Skorzeny - Dancing With The Devil

BOOK REVIEW by Willard Manus

Otto Skorzeny’s astounding and outrageous life is the subject of Hugo N. Gerstl’s new novel, SKORZENY–-DANCING WITH THE DEVIL. The Austrian-born Skorzeny, a six-foot-four ramrod with a jagged dueling scar, was a life-long Nazi, one who joined the SS and fought in France and Russia, then headed the commando unit which, in 1943, used gliders and paratroopers to free Benito Mussolini from his mountaintop prison. Skorzeny’s daring plan succeeded and Il Duce was spirited off to Rome, giving a huge propaganda boost to the Reich–-and earning a medal for himself.

Yugoslavia, Hungary and France were the next battlefields for Skorzeny and his panzer brigade, but the Allied armies were too powerful and the German war machine began to splutter. On May 20, 1945 Skorzeny surrendered voluntarily to the Americans. He was imprisoned for a year, then put on trial for war crimes, a rap he managed to beat with his sly, crafty self-defense.

Over the next five years Skorzeny helped hundreds of top-level Nazis to escape to South America. Then he became an arms dealer in Argentina (where he bedded Evita Peron) and was persuaded by Richard Gehlen, Hitler’s former intelligence chief, to relocate to Egypt and retool Nasser’s army. While in Cairo he befriended the youthful Yassar Arafat, who confessed that, as a boy, he’d frequently visited the Jewish quarter and attended religious services. “I wanted to study the Jewish mentality,” Arafat said. “How was this small remnant of a people, a third of whom had been killed in Hitler’s ovens, somehow able to occupy land-–our land–-and defeat the Arabs against such overwhelming odds?”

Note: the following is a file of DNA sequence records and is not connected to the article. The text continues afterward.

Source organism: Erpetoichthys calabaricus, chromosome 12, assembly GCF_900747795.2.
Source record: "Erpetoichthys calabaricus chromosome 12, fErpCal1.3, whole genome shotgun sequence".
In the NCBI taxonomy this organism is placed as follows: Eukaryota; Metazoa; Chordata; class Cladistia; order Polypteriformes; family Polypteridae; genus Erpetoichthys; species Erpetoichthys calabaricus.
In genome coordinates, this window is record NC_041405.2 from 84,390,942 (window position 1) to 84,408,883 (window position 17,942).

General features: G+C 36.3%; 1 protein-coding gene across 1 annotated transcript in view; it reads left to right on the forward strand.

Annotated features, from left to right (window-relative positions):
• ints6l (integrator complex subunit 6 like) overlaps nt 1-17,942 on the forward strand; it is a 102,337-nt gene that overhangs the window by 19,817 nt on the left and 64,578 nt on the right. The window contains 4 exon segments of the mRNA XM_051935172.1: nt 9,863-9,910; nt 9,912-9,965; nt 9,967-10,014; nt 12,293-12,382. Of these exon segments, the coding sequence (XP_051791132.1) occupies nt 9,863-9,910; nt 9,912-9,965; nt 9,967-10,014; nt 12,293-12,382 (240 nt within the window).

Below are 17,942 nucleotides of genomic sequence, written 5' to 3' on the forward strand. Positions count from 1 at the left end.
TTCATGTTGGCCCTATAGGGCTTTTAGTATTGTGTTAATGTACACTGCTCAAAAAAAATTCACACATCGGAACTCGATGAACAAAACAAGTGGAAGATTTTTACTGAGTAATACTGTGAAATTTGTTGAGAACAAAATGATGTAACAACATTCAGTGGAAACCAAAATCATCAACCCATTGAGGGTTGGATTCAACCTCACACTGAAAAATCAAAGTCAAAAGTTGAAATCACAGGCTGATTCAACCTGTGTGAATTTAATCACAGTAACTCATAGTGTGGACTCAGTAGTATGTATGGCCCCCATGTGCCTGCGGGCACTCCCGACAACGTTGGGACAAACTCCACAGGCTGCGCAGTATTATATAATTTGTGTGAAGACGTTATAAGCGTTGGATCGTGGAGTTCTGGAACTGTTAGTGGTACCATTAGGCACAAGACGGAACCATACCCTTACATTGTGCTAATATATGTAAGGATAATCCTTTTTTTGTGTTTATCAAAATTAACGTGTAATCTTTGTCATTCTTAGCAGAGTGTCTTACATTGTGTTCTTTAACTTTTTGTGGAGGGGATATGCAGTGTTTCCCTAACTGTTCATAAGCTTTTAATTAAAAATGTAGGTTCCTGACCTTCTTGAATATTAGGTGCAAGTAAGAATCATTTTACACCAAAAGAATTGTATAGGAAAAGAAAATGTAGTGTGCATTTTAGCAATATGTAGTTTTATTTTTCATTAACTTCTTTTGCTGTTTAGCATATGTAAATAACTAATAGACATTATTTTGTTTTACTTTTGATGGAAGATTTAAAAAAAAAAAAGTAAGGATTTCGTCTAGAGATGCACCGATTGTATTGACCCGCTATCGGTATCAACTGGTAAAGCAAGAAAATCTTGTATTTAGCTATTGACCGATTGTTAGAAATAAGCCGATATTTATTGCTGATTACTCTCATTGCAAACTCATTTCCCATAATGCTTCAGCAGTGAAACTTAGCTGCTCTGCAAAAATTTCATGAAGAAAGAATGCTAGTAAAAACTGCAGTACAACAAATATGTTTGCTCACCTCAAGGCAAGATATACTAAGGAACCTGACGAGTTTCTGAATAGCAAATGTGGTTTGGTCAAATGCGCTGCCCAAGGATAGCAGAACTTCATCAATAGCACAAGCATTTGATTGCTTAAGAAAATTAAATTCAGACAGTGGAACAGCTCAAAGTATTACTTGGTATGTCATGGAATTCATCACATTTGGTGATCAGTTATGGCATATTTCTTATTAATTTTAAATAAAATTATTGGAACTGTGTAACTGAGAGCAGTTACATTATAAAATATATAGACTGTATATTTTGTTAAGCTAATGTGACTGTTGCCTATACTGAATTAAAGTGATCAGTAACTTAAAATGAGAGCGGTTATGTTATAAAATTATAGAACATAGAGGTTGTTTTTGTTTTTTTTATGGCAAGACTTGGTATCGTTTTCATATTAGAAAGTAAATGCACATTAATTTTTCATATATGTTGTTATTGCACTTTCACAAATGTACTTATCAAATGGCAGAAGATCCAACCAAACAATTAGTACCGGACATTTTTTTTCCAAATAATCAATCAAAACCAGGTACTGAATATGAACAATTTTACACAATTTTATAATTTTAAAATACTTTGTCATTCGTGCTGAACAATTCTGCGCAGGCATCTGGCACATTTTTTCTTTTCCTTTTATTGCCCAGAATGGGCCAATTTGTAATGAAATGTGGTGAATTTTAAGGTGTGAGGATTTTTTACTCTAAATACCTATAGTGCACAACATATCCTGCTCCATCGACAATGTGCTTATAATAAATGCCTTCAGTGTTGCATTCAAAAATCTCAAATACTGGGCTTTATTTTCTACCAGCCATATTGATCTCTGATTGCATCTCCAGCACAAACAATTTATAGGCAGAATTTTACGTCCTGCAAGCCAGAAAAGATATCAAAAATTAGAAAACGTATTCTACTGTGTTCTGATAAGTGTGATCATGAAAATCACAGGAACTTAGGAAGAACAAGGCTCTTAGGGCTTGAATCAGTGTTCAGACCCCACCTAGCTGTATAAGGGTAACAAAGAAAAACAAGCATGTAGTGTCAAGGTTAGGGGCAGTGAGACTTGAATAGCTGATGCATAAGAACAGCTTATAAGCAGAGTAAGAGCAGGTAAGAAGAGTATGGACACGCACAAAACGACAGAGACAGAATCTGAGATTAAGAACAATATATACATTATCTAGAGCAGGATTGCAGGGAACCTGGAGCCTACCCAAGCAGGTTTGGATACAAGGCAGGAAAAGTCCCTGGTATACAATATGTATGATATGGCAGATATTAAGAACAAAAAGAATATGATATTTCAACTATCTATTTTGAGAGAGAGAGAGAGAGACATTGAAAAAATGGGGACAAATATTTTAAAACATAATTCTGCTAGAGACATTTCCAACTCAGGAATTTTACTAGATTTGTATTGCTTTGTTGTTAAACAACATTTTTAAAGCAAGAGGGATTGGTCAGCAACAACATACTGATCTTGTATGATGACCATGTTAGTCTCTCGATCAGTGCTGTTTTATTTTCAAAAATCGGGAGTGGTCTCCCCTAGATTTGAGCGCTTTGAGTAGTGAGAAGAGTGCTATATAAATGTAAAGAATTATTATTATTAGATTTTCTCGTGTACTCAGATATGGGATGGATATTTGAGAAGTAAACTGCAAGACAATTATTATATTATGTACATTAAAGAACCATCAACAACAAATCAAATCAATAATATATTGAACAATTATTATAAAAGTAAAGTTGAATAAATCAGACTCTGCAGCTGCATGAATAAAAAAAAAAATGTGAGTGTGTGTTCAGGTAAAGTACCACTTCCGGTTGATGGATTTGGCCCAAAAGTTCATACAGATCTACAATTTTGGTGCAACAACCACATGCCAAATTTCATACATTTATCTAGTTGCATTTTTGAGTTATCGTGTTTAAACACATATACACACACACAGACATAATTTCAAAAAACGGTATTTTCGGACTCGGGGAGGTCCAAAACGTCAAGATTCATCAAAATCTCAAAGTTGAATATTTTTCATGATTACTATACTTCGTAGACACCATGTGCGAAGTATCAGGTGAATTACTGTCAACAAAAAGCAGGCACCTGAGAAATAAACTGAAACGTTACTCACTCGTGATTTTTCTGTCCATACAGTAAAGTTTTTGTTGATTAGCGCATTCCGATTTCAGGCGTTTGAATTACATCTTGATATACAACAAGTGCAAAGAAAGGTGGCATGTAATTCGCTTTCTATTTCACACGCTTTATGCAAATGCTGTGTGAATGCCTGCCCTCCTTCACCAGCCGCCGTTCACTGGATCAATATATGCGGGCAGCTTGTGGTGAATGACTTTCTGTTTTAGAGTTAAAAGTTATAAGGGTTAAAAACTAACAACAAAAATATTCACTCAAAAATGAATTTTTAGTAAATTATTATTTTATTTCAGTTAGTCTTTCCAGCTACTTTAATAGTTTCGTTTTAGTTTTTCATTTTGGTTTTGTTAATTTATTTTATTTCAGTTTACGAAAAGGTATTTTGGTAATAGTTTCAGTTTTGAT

Skorzeny’s opinion of the Jewish people–-and of the State of Israel–-began to change. Even though he had previously sworn that he had never “directly killed a single Jew,” his conscience began to trouble him. “Why had I not raised so much as a weak protest against the Holocaust?” he asked himself. To assuage his guilt, he accepted an offer–-a shocking offer!-–to change sides and work for Israel’s secret service, the Mossad. Using the very skills that had impressed his Nazi overlords, he went undercover in Egypt and compiled a list of the German scientists who were working on a missile program aimed at destroying Israel. Skorzeny even mailed bombs to five Egyptian scientists at the missile site, killing them all.

It’s no wonder why Otto Skorzeny was once called “the most dangerous man in Europe”-–or why Hugo N. Gerstl has chosen to write a book about him. As the author said, “Skorzeny has lived more lives than a dozen James Bonds.”

(Dekel Publishing House, visit